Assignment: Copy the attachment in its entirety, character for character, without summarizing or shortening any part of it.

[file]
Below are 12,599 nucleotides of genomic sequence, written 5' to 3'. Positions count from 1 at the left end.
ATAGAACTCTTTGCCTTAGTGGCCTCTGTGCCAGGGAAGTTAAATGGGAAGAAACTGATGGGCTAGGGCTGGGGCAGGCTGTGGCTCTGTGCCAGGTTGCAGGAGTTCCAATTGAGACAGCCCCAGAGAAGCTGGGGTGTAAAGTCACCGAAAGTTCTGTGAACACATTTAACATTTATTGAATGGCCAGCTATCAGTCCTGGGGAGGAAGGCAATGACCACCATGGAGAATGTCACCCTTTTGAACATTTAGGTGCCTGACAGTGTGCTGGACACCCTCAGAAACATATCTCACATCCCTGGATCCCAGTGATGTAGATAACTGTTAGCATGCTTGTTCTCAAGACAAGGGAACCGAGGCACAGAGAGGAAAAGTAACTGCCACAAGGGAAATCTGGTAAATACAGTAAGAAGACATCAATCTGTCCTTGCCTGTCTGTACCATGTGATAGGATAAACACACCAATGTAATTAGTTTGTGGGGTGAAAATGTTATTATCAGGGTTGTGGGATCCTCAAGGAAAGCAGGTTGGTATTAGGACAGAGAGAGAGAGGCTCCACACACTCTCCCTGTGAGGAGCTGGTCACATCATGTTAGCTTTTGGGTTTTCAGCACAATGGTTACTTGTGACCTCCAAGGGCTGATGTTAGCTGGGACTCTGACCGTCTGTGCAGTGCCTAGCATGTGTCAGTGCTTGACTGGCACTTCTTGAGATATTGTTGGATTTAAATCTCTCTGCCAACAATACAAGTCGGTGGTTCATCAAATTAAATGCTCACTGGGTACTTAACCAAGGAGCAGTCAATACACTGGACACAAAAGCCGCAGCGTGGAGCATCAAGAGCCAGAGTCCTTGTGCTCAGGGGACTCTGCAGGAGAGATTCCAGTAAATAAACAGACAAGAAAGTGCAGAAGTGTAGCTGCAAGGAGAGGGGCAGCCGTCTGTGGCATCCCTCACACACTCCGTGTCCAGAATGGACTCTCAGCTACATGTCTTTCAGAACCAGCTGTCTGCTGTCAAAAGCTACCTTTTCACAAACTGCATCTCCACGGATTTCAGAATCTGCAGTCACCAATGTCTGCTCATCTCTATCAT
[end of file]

Below are 12,599 nucleotides of genomic sequence, written 5' to 3'. Positions count from 1 at the left end.
ATAGAACTCTTTGCCTTAGTGGCCTCTGTGCCAGGGAAGTTAAATGGGAAGAAACTGATGGGCTAGGGCTGGGGCAGGCTGTGGCTCTGTGCCAGGTTGCAGGAGTTCCAATTGAGACAGCCCCAGAGAAGCTGGGGTGTAAAGTCACCGAAAGTTCTGTGAACACATTTAACATTTATTGAATGGCCAGCTATCAGTCCTGGGGAGGAAGGCAATGACCACCATGGAGAATGTCACCCTTTTGAACATTTAGGTGCCTGACAGTGTGCTGGACACCCTCAGAAACATATCTCACATCCCTGGATCCCAGTGATGTAGATAACTGTTAGCATGCTTGTTCTCAAGACAAGGGAACCGAGGCACAGAGAGGAAAAGTAACTGCCACAAGGGAAATCTGGTAAATACAGTAAGAAGACATCAATCTGTCCTTGCCTGTCTGTACCATGTGATAGGATAAACACACCAATGTAATTAGTTTGTGGGGTGAAAATGTTATTATCAGGGTTGTGGGATCCTCAAGGAAAGCAGGTTGGTATTAGGACAGAGAGAGAGAGGCTCCACACACTCTCCCTGTGAGGAGCTGGTCACATCATGTTAGCTTTTGGGTTTTCAGCACAATGGTTACTTGTGACCTCCAAGGGCTGATGTTAGCTGGGACTCTGACCGTCTGTGCAGTGCCTAGCATGTGTCAGTGCTTGACTGGCACTTCTTGAGATATTGTTGGATTTAAATCTCTCTGCCAACAATACAAGTCGGTGGTTCATCAAATTAAATGCTCACTGGGTACTTAACCAAGGAGCAGTCAATACACTGGACACAAAAGCCGCAGCGTGGAGCATCAAGAGCCAGAGTCCTTGTGCTCAGGGGACTCTGCAGGAGAGATTCCAGTAAATAAACAGACAAGAAAGTGCAGAAGTGTAGCTGCAAGGAGAGGGGCAGCCGTCTGTGGCATCCCTCACACACTCCGTGTCCAGAATGGACTCTCAGCTACATGTCTTTCAGAACCAGCTGTCTGCTGTCAAAAGCTACCTTTTCACAAACTGCATCTCCACGGATTTCAGAATCTGCAGTCACCAATGTCTGCTCATCTCTATCAT